2 Stars — Struggling

The animated tale of two brothers who come to recognize the value of love sounds like a story we would appreciate. However in the telling of The Boss Baby, we enter such a disturbing context that we struggle to appreciate this simple truth.

Based on a children’s book by Marla Frazee and adapted for the screen by Michael McCullers, director Tom McGrath introduces us to the global conglomerate, Baby Corp., whose business is to make babies.

With a futuristic factory that prepares the babies for either a “family” or “management,” we are introduced to Boss Baby (voice by Alec Baldwin). Chosen by a simple test to see if he is capable of laughter, Boss Baby fails and is selected to become a suit-wearing manager of the company.

However, the narrator of the tale is 7-year-old Tim Templeton (Tobey Maquire). Living the ideal life as an only child receiving all the love of his father, Ted (Jimmy Kimmel), and his mother, Janice (Lisa Kudrow), Tim is a child with an active imagination. It is this imagination that we visually enjoy in this surreal journey.

This odyssey not only takes into the internal struggles of sibling rivalry, but also that of corporate espionage. We soon discover that Boss Baby is on a mission and Tim’s parents were chosen for their positions at Puppy Co. as marketing directors.

It seems that the market share for love is being taken over by the love of puppies over babies. There is a rumor that Puppy Co. is about to release a new “puppy” that will take over the market forever and put Baby Corp. out of business. It is Boss Baby’s mission to discover the secrets of this rival corporation and report back.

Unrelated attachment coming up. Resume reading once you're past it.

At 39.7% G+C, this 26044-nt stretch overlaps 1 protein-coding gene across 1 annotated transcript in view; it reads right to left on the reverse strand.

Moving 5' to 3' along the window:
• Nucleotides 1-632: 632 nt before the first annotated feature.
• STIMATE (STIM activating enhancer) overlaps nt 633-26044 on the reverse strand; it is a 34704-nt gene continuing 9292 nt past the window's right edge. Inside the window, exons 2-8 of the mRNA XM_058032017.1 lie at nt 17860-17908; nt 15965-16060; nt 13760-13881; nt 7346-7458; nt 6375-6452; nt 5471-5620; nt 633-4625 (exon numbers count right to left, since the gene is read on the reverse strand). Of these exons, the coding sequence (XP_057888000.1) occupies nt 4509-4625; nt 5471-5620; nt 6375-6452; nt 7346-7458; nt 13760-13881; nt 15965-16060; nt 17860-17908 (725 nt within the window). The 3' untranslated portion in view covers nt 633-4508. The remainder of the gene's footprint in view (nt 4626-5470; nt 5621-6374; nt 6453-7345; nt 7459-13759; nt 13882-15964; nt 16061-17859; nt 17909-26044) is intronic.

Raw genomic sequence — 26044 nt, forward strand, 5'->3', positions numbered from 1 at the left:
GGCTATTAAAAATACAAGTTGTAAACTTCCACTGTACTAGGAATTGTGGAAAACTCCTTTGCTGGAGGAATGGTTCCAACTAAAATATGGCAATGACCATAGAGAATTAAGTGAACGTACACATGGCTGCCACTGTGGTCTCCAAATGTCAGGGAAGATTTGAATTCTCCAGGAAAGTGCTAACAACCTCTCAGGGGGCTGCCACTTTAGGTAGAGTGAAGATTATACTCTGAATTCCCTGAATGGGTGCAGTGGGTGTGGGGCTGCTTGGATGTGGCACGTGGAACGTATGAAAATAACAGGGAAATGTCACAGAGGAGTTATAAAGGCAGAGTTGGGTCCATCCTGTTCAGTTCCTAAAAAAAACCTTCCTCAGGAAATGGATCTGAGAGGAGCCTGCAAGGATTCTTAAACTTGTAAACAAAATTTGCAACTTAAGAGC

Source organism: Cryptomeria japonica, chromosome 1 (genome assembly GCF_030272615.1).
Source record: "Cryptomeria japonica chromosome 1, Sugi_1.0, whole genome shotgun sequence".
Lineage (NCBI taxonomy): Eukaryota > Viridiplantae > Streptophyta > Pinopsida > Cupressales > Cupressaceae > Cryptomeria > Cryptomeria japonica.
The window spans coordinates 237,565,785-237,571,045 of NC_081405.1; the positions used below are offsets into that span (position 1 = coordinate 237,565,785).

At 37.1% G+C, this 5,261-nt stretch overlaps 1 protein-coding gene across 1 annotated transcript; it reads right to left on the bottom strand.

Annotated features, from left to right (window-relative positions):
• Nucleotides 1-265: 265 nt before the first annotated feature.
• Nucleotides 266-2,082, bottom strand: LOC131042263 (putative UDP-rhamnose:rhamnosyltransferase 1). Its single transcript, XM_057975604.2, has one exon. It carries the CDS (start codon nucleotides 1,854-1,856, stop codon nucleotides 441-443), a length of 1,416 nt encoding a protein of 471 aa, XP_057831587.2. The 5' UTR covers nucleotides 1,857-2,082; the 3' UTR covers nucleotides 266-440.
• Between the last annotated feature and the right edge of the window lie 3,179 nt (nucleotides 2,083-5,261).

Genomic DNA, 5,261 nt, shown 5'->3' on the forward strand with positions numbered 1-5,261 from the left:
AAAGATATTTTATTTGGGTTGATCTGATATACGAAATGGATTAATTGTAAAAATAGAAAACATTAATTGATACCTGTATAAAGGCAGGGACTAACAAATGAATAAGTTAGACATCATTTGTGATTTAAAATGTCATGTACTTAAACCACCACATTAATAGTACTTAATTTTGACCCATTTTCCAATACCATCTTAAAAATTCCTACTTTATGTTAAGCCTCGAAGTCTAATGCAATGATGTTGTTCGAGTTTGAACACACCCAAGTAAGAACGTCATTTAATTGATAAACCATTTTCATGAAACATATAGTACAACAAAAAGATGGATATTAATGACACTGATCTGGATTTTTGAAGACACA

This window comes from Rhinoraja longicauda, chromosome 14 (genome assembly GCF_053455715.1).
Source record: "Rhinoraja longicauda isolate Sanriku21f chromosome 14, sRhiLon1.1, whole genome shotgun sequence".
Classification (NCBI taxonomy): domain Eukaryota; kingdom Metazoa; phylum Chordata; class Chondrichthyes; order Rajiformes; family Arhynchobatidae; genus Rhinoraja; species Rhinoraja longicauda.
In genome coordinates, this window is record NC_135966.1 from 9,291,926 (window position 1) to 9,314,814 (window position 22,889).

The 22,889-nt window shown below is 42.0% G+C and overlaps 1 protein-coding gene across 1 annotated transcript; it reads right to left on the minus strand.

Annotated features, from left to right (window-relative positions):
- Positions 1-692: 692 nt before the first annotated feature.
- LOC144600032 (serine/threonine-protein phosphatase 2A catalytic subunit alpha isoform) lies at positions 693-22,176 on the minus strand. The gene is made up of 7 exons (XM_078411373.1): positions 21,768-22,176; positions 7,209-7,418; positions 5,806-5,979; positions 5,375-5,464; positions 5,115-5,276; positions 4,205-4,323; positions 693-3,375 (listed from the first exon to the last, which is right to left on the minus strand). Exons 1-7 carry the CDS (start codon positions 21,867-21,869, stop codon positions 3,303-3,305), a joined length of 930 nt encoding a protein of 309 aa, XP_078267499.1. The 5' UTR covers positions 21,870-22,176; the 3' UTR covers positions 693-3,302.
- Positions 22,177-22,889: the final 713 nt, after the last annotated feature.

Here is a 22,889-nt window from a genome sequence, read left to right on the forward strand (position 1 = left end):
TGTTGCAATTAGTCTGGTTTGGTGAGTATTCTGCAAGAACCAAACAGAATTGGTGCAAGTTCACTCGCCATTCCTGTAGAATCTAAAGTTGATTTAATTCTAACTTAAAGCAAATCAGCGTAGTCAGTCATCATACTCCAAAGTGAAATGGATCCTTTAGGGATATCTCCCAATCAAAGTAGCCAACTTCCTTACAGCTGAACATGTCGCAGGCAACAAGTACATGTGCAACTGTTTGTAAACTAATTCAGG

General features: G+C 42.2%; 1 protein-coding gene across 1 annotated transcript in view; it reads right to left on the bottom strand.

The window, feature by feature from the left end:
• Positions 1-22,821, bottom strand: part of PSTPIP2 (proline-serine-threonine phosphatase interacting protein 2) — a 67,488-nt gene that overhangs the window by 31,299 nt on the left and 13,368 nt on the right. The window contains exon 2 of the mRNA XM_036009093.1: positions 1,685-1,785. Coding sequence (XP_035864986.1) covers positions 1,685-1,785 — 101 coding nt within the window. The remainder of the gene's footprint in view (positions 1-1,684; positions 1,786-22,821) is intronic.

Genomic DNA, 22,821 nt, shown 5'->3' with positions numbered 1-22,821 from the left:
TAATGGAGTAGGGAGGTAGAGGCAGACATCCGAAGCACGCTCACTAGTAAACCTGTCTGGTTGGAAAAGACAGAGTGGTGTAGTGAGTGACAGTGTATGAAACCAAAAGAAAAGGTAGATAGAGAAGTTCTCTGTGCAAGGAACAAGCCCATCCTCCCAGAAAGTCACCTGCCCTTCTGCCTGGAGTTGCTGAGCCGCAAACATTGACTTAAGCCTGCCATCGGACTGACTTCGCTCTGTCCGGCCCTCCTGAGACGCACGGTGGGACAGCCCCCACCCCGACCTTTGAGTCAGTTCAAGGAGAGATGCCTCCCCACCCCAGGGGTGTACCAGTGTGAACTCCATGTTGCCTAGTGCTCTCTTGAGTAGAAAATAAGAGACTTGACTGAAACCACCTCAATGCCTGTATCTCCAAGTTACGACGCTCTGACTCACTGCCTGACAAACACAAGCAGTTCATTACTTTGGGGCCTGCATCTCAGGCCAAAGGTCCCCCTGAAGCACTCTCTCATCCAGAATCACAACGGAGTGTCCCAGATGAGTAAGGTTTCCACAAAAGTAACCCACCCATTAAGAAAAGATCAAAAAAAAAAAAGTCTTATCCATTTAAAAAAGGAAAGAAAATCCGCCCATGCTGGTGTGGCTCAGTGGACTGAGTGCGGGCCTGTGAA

We won’t spoil the film to tell how all of this works out, but it presents such a disturbing view of siblings that the resolution at the end does not overcome this deficit. The quirky humor of the film is perhaps based on this being both the seasoned direction of McGrath, known for the Madagascar films in partnership with McCullers, who wrote for Saturday Night Live as well as films like Undercover Brother and Baby Mama.

The truth that there is plenty of love is a valuable lesson. We only hope that is what the children watching the PG-rated film remember. We agree that parental guidance is appropriate.


» The world of an only child is turned upside down by the addition of the second child, and sibling rivalry can even become abusive. How have you experienced your birth-order position in your family? How has your position among your siblings affected your personality?

» The vengeance of Francis E. Francis (Steve Buscemi) toward his original company portrays a resentful rage similar to that of a baby’s tantrum. Do you see such behavior in real life? In your place of work? How does it become more sophisticated as a person ages?

» The truth that love expands to fill the relationships we have is portrayed in this film. When did you learn that truth and how has it changed you?

— Cinema in Focus is a social and spiritual movie commentary. Hal Conklin is a former mayor of Santa Barbara and Denny Wayman is the retired pastor of Free Methodist Church of Santa Barbara and lead superintendent of Free Methodist Church in Southern California. For more reviews, visit www.cinemainfocus.com, or follow them on Twitter: @CinemaInFocus. The opinions expressed are their own.